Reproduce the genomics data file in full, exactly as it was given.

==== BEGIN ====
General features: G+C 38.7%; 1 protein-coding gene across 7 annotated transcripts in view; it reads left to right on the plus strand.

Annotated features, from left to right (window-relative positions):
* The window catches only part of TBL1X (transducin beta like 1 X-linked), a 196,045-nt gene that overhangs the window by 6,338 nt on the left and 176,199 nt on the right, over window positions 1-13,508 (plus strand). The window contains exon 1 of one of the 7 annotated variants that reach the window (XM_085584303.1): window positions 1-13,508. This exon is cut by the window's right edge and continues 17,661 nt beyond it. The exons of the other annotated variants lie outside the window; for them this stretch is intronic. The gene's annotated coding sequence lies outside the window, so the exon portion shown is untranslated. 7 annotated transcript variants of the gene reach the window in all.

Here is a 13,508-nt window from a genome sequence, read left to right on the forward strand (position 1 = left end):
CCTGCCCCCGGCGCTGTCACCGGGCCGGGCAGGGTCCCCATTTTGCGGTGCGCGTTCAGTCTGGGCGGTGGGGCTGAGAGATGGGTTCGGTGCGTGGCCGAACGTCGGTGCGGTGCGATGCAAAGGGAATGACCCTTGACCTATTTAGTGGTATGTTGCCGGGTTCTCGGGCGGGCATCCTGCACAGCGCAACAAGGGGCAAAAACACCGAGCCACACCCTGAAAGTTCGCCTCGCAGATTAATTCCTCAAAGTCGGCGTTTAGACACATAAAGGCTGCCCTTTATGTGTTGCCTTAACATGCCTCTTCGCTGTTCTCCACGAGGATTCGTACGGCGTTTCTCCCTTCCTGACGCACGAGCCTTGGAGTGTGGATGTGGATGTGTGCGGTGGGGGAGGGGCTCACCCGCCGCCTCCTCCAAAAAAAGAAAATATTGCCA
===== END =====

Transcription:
General features: G+C 38.7%; 1 protein-coding gene across 7 annotated transcripts in view; it reads left to right on the plus strand.

Annotated features, from left to right (window-relative positions):
* The window catches only part of TBL1X (transducin beta like 1 X-linked), a 196,045-nt gene that overhangs the window by 6,338 nt on the left and 176,199 nt on the right, over window positions 1-13,508 (plus strand). The window contains exon 1 of one of the 7 annotated variants that reach the window (XM_085584303.1): window positions 1-13,508. This exon is cut by the window's right edge and continues 17,661 nt beyond it. The exons of the other annotated variants lie outside the window; for them this stretch is intronic. The gene's annotated coding sequence lies outside the window, so the exon portion shown is untranslated. 7 annotated transcript variants of the gene reach the window in all.

Here is a 13,508-nt window from a genome sequence, read left to right on the forward strand (position 1 = left end):
CCTGCCCCCGGCGCTGTCACCGGGCCGGGCAGGGTCCCCATTTTGCGGTGCGCGTTCAGTCTGGGCGGTGGGGCTGAGAGATGGGTTCGGTGCGTGGCCGAACGTCGGTGCGGTGCGATGCAAAGGGAATGACCCTTGACCTATTTAGTGGTATGTTGCCGGGTTCTCGGGCGGGCATCCTGCACAGCGCAACAAGGGGCAAAAACACCGAGCCACACCCTGAAAGTTCGCCTCGCAGATTAATTCCTCAAAGTCGGCGTTTAGACACATAAAGGCTGCCCTTTATGTGTTGCCTTAACATGCCTCTTCGCTGTTCTCCACGAGGATTCGTACGGCGTTTCTCCCTTCCTGACGCACGAGCCTTGGAGTGTGGATGTGGATGTGTGCGGTGGGGGAGGGGCTCACCCGCCGCCTCCTCCAAAAAAAGAAAATATTGCCA